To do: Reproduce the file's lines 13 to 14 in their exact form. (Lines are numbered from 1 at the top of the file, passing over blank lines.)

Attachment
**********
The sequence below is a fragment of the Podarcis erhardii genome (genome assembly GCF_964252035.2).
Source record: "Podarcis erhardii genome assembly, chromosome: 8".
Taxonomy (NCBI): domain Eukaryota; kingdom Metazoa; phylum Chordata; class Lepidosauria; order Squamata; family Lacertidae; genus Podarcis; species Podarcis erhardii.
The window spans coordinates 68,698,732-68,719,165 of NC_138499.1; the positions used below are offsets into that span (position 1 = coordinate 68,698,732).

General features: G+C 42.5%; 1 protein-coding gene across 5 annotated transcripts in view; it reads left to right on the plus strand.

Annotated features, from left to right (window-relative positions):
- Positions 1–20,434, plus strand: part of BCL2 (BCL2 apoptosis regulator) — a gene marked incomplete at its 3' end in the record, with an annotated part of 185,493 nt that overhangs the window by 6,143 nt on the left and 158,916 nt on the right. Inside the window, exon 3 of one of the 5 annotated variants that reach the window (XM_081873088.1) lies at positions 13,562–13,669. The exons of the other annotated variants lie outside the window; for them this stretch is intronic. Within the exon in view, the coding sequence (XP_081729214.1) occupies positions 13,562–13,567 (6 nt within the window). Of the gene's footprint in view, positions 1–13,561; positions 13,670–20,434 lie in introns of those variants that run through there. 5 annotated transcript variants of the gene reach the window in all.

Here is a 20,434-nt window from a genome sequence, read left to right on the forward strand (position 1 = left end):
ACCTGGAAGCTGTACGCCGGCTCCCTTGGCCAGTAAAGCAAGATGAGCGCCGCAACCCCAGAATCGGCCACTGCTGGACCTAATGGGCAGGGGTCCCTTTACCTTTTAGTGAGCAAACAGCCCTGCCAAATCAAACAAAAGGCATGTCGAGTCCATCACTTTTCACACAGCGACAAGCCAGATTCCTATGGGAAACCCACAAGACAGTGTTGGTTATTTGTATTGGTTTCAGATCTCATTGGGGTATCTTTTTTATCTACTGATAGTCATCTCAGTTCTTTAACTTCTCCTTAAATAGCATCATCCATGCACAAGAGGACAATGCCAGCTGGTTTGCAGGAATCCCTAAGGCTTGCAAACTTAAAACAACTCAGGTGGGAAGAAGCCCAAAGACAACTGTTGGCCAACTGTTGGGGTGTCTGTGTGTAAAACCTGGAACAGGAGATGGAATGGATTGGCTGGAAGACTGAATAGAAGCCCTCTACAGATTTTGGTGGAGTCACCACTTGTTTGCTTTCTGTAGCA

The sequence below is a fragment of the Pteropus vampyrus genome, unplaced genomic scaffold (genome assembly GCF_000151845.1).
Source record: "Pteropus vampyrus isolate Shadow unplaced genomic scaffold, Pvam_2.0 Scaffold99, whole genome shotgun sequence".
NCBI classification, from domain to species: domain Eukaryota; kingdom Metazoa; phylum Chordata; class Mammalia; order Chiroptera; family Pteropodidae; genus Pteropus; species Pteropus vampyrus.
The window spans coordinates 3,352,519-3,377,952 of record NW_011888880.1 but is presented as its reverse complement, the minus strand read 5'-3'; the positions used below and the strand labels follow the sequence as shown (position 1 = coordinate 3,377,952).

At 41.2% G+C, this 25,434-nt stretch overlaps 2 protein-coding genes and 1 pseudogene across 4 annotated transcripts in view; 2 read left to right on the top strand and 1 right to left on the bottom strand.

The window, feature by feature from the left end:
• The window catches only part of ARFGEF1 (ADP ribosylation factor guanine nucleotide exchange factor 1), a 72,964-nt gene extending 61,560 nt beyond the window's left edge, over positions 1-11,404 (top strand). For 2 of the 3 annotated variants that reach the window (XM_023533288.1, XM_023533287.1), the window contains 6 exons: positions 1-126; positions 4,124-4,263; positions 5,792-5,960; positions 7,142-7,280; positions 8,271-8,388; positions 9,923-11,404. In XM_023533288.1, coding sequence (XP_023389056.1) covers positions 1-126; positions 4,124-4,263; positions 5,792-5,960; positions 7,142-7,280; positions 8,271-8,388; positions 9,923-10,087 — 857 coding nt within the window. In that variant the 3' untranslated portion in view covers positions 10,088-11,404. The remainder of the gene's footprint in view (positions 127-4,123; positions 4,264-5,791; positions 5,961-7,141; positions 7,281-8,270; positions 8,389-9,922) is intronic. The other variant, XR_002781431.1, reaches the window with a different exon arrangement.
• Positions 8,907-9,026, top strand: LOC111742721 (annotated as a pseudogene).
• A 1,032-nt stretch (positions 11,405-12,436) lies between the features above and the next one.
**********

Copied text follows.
The window spans coordinates 3,352,519-3,377,952 of record NW_011888880.1 but is presented as its reverse complement, the minus strand read 5'-3'; the positions used below and the strand labels follow the sequence as shown (position 1 = coordinate 3,377,952).

At 41.2% G+C, this 25,434-nt stretch overlaps 2 protein-coding genes and 1 pseudogene across 4 annotated transcripts in view; 2 read left to right on the top strand and 1 right to left on the bottom strand.